Read the report here.
CHARLESTON, W.Va. -- The Obama administration used appropriate scientific studies and analysis when it proposed to toughen the limits on coal dust to fight a resurgence of deadly black lung disease, a federal government audit made public Friday concluded.
A congressionally mandated review by the U.S. Government Accountability Office supported the federal Mine Safety and Health Administration proposal, dismissing coal industry complaints that challenged MSHA's evidence and methodology.
In a 24-page report, the GAO said key scientific studies support MSHA's conclusion that tightening the dust limit would reduce miners' risk of getting black lung. The GAO review said research used by MSHA included "reasonable steps" to minimize the impact of any limitations in their data.
"Opponents of the proposed rule attacked the science, but the study they called for shows the science to be sound: The proposed rule would reduce coal miners' risk of developing black lung," said Rep. George Miller of California, the ranking Democrat on the House Committee on Education and the Workforce.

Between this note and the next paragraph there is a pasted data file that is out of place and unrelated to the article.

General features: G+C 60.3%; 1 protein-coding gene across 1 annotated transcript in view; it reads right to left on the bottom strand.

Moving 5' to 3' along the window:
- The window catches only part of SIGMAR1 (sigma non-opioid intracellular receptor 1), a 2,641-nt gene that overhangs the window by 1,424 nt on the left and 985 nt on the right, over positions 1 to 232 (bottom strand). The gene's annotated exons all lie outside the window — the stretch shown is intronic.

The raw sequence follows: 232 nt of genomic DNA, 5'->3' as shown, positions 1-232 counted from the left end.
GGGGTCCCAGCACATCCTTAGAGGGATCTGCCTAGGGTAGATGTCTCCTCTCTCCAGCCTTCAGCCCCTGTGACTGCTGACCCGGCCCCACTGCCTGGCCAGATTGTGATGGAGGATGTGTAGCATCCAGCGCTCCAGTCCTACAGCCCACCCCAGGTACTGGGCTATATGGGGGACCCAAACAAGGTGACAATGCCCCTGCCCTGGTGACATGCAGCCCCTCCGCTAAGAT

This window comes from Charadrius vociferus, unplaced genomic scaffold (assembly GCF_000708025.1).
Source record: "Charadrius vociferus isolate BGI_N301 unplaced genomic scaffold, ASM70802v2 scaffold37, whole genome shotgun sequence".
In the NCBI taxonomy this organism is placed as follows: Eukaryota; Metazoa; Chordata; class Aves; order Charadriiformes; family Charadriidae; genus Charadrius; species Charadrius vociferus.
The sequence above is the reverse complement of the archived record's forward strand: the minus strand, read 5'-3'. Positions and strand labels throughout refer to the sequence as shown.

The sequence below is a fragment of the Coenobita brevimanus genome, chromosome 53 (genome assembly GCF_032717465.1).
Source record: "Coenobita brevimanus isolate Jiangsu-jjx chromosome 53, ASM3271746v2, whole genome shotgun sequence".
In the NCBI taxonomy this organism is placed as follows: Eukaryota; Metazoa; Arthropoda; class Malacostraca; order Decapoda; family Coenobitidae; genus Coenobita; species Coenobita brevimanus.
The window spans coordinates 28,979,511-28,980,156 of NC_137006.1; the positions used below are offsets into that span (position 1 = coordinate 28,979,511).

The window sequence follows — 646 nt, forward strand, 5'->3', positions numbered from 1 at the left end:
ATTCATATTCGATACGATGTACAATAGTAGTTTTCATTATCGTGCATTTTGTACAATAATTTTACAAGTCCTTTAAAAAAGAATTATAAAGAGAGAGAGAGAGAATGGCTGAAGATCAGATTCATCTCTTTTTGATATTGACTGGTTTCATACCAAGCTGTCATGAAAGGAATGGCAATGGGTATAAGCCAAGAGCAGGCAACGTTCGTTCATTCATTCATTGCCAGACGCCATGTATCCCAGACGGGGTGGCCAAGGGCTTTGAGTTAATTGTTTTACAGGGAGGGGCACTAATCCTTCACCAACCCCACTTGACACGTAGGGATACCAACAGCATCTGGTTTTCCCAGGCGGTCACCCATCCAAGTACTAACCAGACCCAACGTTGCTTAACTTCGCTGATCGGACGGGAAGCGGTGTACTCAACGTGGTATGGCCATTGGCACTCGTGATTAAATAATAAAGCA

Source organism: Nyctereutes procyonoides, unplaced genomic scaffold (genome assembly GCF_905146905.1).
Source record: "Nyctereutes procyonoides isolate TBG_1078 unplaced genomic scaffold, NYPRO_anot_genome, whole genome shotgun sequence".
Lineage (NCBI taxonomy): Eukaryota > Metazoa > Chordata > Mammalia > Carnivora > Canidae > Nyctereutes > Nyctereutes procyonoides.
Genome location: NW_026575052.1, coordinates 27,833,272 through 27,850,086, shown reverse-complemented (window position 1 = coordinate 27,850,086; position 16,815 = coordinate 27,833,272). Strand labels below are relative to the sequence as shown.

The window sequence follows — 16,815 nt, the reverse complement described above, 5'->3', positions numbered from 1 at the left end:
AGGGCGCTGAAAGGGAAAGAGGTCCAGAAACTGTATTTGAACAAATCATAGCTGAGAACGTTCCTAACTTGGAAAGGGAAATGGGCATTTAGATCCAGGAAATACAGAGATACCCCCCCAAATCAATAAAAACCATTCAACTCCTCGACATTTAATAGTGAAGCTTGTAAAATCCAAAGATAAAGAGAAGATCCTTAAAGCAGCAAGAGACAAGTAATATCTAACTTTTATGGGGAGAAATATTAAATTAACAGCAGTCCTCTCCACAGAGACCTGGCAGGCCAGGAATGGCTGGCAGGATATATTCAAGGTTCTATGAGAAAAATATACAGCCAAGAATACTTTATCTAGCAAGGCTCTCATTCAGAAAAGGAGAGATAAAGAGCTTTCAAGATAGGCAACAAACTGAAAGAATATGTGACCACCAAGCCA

Sen. Jay Rockefeller, D-W.Va., said the report "confirms how critical MSHA's new rules will be in protecting miners' health."
Completion of the GAO report frees MSHA to finalize the rule, but agency officials on Friday offered no timeline for when they would do so.
"We are pleased that the GAO has completed its study, and its conclusions validate the work MSHA has pursued to update a standard that will ultimately save lives in the mining industry," said MSHA chief Joe Main. "Black lung disease devastates miners, families, and communities, and MSHA is committed to addressing the underlying causes of that dreaded illness."
The United Mine Workers union declined comment on the GAO findings. UMW officials have generally supported the MSHA proposal, but are upset that it would still allow most dust-sampling to be done by mine operators.
Black lung, or coal workers' pneumoconiosis, is an irreversible and potentially deadly disease caused by exposure to coal dust.
In 1969, Congress made eliminating black lung a national goal, with a law that required mine operators to take steps to limit exposure. The law greatly reduced black lung among the nation's coal miners.